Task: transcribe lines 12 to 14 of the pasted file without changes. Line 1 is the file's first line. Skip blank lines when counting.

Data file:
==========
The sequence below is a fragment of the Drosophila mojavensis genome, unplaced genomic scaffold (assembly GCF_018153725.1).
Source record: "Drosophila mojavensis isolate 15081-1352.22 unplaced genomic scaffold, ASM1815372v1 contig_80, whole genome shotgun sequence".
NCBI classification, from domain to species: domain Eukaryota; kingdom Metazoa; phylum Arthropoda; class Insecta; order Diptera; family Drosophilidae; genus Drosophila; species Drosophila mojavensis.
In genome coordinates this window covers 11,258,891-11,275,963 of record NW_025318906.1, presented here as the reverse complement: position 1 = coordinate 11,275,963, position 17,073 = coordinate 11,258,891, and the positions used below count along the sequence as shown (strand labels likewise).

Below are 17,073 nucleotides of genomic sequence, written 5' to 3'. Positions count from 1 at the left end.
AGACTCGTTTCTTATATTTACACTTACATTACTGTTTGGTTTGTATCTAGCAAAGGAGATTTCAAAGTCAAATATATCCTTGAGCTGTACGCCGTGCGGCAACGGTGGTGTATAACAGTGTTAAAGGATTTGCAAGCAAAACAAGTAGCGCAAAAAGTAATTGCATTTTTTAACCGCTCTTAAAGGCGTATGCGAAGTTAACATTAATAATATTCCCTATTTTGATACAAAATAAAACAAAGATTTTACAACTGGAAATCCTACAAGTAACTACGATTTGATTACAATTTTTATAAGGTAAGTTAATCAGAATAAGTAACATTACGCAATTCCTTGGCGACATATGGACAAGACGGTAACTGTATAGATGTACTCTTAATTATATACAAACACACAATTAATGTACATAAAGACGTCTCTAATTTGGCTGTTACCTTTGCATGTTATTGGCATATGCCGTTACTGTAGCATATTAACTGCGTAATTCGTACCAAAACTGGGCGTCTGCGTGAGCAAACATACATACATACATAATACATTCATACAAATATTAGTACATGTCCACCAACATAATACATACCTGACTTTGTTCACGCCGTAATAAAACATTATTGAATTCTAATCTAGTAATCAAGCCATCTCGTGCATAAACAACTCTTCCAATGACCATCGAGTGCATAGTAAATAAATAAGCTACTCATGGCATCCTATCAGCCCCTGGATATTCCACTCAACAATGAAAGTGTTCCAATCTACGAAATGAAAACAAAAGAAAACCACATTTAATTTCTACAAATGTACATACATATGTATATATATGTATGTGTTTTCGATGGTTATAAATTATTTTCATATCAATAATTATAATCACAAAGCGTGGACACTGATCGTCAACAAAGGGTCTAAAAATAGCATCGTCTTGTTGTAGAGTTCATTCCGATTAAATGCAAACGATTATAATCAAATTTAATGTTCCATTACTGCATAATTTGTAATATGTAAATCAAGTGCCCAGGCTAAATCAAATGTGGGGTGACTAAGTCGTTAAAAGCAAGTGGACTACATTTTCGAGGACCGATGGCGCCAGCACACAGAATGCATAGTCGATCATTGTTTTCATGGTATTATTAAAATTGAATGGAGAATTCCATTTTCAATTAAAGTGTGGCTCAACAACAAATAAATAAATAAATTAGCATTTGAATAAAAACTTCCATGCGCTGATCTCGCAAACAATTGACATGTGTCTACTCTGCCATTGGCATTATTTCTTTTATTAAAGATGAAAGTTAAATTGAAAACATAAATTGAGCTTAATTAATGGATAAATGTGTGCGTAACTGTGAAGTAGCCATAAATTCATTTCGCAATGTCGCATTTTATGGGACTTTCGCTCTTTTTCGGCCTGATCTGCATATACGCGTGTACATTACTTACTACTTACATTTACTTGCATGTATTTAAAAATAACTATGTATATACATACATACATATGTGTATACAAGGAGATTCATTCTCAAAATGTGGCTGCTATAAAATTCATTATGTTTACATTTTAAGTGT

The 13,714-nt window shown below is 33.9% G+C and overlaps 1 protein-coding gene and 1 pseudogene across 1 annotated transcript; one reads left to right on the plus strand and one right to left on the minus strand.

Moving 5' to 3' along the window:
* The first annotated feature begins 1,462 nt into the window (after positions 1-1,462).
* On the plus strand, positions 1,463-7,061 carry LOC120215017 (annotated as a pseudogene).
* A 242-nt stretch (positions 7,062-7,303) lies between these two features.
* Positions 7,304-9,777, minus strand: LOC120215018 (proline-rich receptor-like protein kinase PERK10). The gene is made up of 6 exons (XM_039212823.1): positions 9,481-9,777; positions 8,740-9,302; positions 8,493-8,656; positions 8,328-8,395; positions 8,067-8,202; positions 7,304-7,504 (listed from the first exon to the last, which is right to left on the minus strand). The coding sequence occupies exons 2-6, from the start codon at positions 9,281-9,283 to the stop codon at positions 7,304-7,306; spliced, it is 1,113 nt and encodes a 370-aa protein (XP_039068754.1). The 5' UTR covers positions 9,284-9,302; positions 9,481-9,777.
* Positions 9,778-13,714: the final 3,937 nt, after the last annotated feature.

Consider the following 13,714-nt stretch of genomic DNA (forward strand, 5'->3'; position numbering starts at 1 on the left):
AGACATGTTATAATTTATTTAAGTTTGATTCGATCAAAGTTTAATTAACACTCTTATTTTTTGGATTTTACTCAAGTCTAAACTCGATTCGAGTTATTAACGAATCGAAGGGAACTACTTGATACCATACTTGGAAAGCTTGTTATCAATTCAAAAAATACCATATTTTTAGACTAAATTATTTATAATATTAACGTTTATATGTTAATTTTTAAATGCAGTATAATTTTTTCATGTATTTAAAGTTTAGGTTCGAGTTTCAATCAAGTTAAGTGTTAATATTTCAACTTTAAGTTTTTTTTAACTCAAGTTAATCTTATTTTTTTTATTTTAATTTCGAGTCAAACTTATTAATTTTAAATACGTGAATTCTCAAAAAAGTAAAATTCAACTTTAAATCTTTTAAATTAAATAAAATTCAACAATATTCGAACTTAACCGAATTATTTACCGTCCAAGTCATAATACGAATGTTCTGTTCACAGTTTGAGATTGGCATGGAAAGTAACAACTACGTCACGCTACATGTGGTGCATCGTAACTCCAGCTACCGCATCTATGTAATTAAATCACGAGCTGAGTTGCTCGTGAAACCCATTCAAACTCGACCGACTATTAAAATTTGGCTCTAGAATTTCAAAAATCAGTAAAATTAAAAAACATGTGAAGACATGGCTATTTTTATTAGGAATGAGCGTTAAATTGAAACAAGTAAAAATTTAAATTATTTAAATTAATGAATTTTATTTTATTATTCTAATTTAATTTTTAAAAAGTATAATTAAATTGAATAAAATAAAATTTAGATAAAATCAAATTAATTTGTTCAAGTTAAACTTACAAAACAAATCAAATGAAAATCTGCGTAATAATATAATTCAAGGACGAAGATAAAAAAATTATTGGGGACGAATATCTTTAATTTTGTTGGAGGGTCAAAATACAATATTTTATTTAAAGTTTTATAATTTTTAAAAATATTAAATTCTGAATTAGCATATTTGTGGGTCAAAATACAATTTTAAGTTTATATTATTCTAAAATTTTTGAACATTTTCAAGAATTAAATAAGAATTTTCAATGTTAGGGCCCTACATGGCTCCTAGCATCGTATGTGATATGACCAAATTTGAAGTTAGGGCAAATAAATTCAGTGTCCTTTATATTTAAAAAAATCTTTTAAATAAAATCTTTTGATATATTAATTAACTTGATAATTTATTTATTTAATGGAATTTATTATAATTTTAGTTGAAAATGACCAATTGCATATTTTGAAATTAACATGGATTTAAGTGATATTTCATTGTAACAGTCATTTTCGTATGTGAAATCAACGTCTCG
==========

* Positions 7,304-9,777, minus strand: LOC120215018 (proline-rich receptor-like protein kinase PERK10). The gene is made up of 6 exons (XM_039212823.1): positions 9,481-9,777; positions 8,740-9,302; positions 8,493-8,656; positions 8,328-8,395; positions 8,067-8,202; positions 7,304-7,504 (listed from the first exon to the last, which is right to left on the minus strand). The coding sequence occupies exons 2-6, from the start codon at positions 9,281-9,283 to the stop codon at positions 7,304-7,306; spliced, it is 1,113 nt and encodes a 370-aa protein (XP_039068754.1). The 5' UTR covers positions 9,284-9,302; positions 9,481-9,777.
* Positions 9,778-13,714: the final 3,937 nt, after the last annotated feature.

Consider the following 13,714-nt stretch of genomic DNA (forward strand, 5'->3'; position numbering starts at 1 on the left):